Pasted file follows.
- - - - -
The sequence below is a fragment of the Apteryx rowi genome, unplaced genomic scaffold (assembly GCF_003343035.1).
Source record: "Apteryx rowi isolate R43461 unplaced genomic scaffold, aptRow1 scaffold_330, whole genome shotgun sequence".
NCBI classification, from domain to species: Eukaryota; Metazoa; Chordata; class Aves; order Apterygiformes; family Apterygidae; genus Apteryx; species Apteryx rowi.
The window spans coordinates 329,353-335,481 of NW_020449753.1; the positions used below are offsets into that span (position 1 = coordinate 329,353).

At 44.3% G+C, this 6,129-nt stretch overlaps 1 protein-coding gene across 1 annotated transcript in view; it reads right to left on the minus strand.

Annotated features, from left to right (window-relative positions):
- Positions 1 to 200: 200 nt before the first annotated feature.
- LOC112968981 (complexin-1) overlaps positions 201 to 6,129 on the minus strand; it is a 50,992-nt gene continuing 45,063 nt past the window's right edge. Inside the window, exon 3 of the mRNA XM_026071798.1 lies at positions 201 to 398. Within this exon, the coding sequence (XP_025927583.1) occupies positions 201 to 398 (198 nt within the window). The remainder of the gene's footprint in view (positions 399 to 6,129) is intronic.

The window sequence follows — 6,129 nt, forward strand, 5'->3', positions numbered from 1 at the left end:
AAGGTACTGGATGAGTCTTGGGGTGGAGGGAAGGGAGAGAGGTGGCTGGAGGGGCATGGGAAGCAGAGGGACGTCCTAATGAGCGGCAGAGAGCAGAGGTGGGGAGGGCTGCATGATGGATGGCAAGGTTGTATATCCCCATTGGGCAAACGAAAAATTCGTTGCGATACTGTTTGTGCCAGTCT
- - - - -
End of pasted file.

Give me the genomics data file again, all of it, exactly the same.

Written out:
The sequence below is a fragment of the Apteryx rowi genome, unplaced genomic scaffold (assembly GCF_003343035.1).
Source record: "Apteryx rowi isolate R43461 unplaced genomic scaffold, aptRow1 scaffold_330, whole genome shotgun sequence".
NCBI classification, from domain to species: Eukaryota; Metazoa; Chordata; class Aves; order Apterygiformes; family Apterygidae; genus Apteryx; species Apteryx rowi.
The window spans coordinates 329,353-335,481 of NW_020449753.1; the positions used below are offsets into that span (position 1 = coordinate 329,353).

At 44.3% G+C, this 6,129-nt stretch overlaps 1 protein-coding gene across 1 annotated transcript in view; it reads right to left on the minus strand.

Annotated features, from left to right (window-relative positions):
- Positions 1 to 200: 200 nt before the first annotated feature.
- LOC112968981 (complexin-1) overlaps positions 201 to 6,129 on the minus strand; it is a 50,992-nt gene continuing 45,063 nt past the window's right edge. Inside the window, exon 3 of the mRNA XM_026071798.1 lies at positions 201 to 398. Within this exon, the coding sequence (XP_025927583.1) occupies positions 201 to 398 (198 nt within the window). The remainder of the gene's footprint in view (positions 399 to 6,129) is intronic.

The window sequence follows — 6,129 nt, forward strand, 5'->3', positions numbered from 1 at the left end:
AAGGTACTGGATGAGTCTTGGGGTGGAGGGAAGGGAGAGAGGTGGCTGGAGGGGCATGGGAAGCAGAGGGACGTCCTAATGAGCGGCAGAGAGCAGAGGTGGGGAGGGCTGCATGATGGATGGCAAGGTTGTATATCCCCATTGGGCAAACGAAAAATTCGTTGCGATACTGTTTGTGCCAGTCT